From Slayer's Facebook page yesterday:

Slayer is devastated to inform that their bandmate and brother, Jeff Hanneman, passed away at about 11AM this morning near his Southern California home. Hanneman was in an area hospital when he suffered liver failure. He is survived by his wife Kathy, his sister Kathy and his brothers Michael and Larry, and will be sorely missed.

Hanneman had been suffering from necrotizing fasciitis following a probable spider bite in 2011--which is basically the most metal possible disease you can ever have--and this had kept him off the road with the band ever since. It isn't clear whether this contributed to his liver failure, but I cannot imagine that it helped.

Unfortunately, that video cuts off before the guitar chaos at the end of the song, but I really like this old version because it shows how fast they played this stuff when they were young. For contrast, check this performance from probably 15 years later:

Slayer is one of those bands that nobody has lukewarm feelings about. If you hadn't already made up your mind about Slayer, I'm sure you did about 20 seconds into that first video. Thrash sort of came and went by the early 90's as a major force in music, but Slayer kept churning it out well into the 21st century. And where bands like Metallica and Megadeth got more radio-friendly, Slayer never compromised their sound.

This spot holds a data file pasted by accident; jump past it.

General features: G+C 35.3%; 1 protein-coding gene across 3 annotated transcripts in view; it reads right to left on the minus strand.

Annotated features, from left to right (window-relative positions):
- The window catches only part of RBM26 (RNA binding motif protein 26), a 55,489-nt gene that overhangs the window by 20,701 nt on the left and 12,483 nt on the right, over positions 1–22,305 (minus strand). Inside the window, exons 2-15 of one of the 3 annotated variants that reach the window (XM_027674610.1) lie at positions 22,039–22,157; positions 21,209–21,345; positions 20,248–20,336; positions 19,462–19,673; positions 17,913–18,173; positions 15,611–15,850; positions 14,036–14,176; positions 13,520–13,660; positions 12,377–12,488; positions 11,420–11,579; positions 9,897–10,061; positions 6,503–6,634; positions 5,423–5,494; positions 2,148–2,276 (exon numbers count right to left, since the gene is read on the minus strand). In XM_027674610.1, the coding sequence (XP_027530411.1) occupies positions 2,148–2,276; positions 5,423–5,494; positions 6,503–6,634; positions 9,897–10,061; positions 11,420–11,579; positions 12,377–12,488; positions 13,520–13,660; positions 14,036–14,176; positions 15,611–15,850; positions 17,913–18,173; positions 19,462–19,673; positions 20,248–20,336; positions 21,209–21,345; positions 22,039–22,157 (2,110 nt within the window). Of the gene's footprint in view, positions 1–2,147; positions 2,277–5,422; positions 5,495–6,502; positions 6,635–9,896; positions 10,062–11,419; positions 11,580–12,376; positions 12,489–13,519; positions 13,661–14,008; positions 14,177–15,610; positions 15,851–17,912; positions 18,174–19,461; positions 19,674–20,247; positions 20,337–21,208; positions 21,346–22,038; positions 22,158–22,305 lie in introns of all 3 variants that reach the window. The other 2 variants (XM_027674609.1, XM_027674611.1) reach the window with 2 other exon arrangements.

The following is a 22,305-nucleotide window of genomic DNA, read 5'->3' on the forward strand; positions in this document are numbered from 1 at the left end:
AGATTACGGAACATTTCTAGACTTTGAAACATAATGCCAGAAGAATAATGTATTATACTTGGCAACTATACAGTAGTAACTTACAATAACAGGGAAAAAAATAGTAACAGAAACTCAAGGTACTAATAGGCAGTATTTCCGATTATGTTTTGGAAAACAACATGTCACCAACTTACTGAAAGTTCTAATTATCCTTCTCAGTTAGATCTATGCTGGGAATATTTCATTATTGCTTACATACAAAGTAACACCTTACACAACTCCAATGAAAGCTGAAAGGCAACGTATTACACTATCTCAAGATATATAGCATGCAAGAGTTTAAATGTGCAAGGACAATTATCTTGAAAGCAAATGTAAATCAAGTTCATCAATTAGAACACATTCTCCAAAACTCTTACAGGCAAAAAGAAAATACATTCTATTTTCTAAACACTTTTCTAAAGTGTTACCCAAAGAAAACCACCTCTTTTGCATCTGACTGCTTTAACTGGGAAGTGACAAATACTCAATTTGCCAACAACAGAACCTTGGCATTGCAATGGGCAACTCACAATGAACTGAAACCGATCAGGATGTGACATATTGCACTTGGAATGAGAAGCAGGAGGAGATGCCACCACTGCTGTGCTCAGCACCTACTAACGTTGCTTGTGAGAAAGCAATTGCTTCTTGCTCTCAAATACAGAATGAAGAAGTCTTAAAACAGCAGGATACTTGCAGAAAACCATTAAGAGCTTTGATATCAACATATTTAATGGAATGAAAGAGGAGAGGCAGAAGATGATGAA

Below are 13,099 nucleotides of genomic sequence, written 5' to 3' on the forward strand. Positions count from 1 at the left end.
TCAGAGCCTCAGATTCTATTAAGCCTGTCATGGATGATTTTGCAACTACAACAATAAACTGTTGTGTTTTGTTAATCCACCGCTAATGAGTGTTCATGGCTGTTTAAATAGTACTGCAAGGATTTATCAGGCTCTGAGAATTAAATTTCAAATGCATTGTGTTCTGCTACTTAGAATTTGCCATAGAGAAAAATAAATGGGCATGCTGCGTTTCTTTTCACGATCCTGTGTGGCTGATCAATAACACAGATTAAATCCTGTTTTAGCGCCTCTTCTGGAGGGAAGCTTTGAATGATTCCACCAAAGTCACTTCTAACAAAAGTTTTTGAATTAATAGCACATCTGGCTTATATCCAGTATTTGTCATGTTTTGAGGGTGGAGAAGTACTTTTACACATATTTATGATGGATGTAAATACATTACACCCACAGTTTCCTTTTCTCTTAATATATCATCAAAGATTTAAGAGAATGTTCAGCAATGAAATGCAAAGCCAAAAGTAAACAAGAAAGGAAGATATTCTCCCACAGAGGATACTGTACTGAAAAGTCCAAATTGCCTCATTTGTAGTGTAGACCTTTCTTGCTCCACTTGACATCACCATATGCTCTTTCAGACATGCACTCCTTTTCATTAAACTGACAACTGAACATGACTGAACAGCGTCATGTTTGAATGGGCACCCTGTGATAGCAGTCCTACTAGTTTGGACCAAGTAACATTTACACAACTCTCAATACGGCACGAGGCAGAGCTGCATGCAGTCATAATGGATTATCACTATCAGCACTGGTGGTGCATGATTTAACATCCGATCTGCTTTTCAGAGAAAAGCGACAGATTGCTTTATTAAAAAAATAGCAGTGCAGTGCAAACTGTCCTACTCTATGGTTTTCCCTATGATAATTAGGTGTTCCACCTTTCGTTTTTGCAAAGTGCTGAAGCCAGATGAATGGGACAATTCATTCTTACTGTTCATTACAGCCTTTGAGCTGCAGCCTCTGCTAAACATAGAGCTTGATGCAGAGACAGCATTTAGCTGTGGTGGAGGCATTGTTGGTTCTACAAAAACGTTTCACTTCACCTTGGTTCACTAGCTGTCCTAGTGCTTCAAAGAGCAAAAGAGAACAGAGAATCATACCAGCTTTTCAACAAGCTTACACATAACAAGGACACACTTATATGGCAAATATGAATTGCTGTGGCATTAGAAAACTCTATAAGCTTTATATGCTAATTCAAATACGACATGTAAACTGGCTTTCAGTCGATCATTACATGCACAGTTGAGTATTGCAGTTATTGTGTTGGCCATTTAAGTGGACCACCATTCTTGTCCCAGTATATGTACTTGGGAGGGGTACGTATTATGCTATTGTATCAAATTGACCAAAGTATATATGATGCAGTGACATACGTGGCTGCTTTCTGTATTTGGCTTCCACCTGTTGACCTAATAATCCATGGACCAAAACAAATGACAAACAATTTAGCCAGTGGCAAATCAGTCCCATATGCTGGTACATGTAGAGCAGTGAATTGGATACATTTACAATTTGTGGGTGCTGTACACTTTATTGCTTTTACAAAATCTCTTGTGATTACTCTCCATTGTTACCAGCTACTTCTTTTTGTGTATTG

I've listened to a lot of metal since Reign in Blood came out almost 27 (!) years ago. And while there's been a ton of great stuff, I don't think anything has ever come close to topping that 29 minutes of raw brutality.

It's provocative. For some, it is downright scary. For others, unimaginably obnoxious. I get that. I don't put a Slayer record on when I've got company over for dinner. I don't make anyone listen to it in the car.

But when it's just me at the end of a long day, blowing off steam with a run or a round with the heavy bag...there is nothing I'd rather have piped into my ears.


1 comment:

Mr. D said...

RIP, indeed. Slayer is not my cup of joe, but he entertained a lot of people and that's a noble thing. And I agree -- music of this sort has its uses.